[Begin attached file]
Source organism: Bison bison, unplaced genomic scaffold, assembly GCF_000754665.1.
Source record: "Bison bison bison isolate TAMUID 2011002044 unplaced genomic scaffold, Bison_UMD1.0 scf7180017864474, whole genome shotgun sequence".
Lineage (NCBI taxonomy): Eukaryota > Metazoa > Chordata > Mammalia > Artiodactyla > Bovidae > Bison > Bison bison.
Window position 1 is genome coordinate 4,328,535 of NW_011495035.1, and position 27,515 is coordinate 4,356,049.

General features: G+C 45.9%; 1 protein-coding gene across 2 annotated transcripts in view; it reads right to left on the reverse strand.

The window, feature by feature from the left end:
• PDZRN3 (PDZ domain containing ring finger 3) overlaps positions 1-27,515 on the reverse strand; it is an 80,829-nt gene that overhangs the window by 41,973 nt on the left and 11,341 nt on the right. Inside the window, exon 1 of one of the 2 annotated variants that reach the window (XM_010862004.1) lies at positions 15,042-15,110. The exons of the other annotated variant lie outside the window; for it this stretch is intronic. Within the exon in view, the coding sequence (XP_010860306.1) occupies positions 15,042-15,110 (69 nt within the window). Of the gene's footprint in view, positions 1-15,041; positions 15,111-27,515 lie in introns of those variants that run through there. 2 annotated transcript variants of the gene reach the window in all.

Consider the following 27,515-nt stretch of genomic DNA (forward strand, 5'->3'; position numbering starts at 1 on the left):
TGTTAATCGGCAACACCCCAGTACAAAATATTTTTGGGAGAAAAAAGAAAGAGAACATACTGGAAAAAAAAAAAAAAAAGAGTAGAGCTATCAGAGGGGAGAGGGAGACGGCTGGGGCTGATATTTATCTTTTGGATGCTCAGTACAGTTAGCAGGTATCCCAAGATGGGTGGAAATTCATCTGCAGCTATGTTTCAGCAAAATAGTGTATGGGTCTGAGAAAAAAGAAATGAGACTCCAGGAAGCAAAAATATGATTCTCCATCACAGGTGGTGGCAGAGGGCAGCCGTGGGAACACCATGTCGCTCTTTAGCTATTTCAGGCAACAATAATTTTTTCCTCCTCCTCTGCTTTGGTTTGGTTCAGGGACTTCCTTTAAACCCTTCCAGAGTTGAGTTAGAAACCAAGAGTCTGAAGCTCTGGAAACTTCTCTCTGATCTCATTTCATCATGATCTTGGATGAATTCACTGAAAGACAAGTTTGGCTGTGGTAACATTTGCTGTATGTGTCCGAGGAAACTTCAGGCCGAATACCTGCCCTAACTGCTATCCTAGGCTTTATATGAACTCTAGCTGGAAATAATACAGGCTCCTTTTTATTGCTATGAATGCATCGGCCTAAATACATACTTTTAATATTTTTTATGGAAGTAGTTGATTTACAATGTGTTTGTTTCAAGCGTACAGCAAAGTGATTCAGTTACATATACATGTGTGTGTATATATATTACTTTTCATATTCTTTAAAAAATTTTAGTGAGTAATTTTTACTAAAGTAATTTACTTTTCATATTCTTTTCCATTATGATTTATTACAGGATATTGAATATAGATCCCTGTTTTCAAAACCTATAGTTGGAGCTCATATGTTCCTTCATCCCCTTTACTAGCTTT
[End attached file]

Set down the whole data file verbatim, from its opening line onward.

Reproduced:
Source organism: Bison bison, unplaced genomic scaffold, assembly GCF_000754665.1.
Source record: "Bison bison bison isolate TAMUID 2011002044 unplaced genomic scaffold, Bison_UMD1.0 scf7180017864474, whole genome shotgun sequence".
Lineage (NCBI taxonomy): Eukaryota > Metazoa > Chordata > Mammalia > Artiodactyla > Bovidae > Bison > Bison bison.
Window position 1 is genome coordinate 4,328,535 of NW_011495035.1, and position 27,515 is coordinate 4,356,049.

General features: G+C 45.9%; 1 protein-coding gene across 2 annotated transcripts in view; it reads right to left on the reverse strand.

The window, feature by feature from the left end:
• PDZRN3 (PDZ domain containing ring finger 3) overlaps positions 1-27,515 on the reverse strand; it is an 80,829-nt gene that overhangs the window by 41,973 nt on the left and 11,341 nt on the right. Inside the window, exon 1 of one of the 2 annotated variants that reach the window (XM_010862004.1) lies at positions 15,042-15,110. The exons of the other annotated variant lie outside the window; for it this stretch is intronic. Within the exon in view, the coding sequence (XP_010860306.1) occupies positions 15,042-15,110 (69 nt within the window). Of the gene's footprint in view, positions 1-15,041; positions 15,111-27,515 lie in introns of those variants that run through there. 2 annotated transcript variants of the gene reach the window in all.

Consider the following 27,515-nt stretch of genomic DNA (forward strand, 5'->3'; position numbering starts at 1 on the left):
TGTTAATCGGCAACACCCCAGTACAAAATATTTTTGGGAGAAAAAAGAAAGAGAACATACTGGAAAAAAAAAAAAAAAAGAGTAGAGCTATCAGAGGGGAGAGGGAGACGGCTGGGGCTGATATTTATCTTTTGGATGCTCAGTACAGTTAGCAGGTATCCCAAGATGGGTGGAAATTCATCTGCAGCTATGTTTCAGCAAAATAGTGTATGGGTCTGAGAAAAAAGAAATGAGACTCCAGGAAGCAAAAATATGATTCTCCATCACAGGTGGTGGCAGAGGGCAGCCGTGGGAACACCATGTCGCTCTTTAGCTATTTCAGGCAACAATAATTTTTTCCTCCTCCTCTGCTTTGGTTTGGTTCAGGGACTTCCTTTAAACCCTTCCAGAGTTGAGTTAGAAACCAAGAGTCTGAAGCTCTGGAAACTTCTCTCTGATCTCATTTCATCATGATCTTGGATGAATTCACTGAAAGACAAGTTTGGCTGTGGTAACATTTGCTGTATGTGTCCGAGGAAACTTCAGGCCGAATACCTGCCCTAACTGCTATCCTAGGCTTTATATGAACTCTAGCTGGAAATAATACAGGCTCCTTTTTATTGCTATGAATGCATCGGCCTAAATACATACTTTTAATATTTTTTATGGAAGTAGTTGATTTACAATGTGTTTGTTTCAAGCGTACAGCAAAGTGATTCAGTTACATATACATGTGTGTGTATATATATTACTTTTCATATTCTTTAAAAAATTTTAGTGAGTAATTTTTACTAAAGTAATTTACTTTTCATATTCTTTTCCATTATGATTTATTACAGGATATTGAATATAGATCCCTGTTTTCAAAACCTATAGTTGGAGCTCATATGTTCCTTCATCCCCTTTACTAGCTTT